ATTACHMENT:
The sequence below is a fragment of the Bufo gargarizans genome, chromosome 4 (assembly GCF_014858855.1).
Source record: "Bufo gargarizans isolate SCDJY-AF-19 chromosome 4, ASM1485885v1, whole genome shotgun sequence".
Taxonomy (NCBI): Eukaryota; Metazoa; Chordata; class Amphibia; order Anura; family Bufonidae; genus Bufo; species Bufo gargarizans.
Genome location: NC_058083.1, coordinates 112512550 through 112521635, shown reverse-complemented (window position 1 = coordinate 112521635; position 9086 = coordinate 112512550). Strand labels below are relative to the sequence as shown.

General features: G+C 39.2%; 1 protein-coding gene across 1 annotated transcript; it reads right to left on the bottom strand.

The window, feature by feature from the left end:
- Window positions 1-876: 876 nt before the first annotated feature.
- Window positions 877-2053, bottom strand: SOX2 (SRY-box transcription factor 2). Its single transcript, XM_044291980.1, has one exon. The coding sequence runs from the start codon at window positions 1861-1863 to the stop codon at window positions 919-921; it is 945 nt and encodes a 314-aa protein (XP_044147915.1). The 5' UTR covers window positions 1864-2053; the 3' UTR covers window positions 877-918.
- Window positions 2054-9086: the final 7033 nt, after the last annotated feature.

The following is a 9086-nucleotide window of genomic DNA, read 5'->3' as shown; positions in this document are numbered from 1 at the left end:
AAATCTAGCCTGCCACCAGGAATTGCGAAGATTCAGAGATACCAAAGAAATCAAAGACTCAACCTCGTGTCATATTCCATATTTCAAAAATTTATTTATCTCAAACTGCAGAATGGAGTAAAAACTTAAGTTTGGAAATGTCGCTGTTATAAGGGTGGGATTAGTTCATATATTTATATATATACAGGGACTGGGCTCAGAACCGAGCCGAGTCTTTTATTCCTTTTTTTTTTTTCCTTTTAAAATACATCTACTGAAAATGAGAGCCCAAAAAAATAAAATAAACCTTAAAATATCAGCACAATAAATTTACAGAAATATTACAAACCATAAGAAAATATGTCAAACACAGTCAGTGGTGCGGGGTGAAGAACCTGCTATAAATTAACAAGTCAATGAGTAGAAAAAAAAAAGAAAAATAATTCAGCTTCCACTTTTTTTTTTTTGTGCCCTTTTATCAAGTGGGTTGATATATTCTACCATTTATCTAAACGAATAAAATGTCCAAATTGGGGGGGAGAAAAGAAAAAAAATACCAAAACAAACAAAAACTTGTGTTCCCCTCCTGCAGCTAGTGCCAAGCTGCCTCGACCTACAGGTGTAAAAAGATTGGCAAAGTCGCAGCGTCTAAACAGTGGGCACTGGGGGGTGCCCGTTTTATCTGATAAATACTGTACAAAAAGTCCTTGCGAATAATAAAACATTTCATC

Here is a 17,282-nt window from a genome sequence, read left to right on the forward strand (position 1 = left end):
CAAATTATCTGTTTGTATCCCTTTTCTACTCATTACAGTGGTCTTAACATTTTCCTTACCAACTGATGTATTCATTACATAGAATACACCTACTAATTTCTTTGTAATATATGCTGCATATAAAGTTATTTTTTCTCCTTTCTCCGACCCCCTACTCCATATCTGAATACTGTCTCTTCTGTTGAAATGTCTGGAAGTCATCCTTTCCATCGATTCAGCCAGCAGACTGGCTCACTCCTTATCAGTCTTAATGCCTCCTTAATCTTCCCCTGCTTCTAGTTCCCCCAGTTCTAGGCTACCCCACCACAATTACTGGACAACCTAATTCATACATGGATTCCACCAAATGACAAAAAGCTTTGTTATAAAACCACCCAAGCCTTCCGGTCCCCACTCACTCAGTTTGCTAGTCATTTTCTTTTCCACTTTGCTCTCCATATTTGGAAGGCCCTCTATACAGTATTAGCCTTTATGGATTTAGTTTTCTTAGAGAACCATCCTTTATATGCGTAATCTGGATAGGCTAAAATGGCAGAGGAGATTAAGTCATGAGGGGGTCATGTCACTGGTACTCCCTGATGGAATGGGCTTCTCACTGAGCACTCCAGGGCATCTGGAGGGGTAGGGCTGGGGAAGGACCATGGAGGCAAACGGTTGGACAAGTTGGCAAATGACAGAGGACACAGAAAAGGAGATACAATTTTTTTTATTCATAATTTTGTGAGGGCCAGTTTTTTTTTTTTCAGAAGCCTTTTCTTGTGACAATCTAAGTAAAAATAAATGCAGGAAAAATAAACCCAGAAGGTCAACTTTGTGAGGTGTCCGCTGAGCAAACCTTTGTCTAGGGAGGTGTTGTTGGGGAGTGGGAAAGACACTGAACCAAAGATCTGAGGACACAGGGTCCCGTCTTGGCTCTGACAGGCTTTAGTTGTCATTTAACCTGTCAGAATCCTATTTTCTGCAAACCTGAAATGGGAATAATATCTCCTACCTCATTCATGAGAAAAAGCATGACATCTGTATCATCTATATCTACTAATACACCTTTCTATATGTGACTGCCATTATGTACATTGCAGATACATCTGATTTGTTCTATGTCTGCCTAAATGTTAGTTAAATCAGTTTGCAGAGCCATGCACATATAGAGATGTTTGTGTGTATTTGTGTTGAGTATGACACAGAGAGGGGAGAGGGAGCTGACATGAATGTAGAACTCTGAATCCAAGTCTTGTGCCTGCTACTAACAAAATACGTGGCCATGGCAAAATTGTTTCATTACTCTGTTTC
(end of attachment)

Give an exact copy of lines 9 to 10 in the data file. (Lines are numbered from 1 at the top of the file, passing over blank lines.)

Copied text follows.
- Window positions 2054-9086: the final 7033 nt, after the last annotated feature.

The following is a 9086-nucleotide window of genomic DNA, read 5'->3' as shown; positions in this document are numbered from 1 at the left end: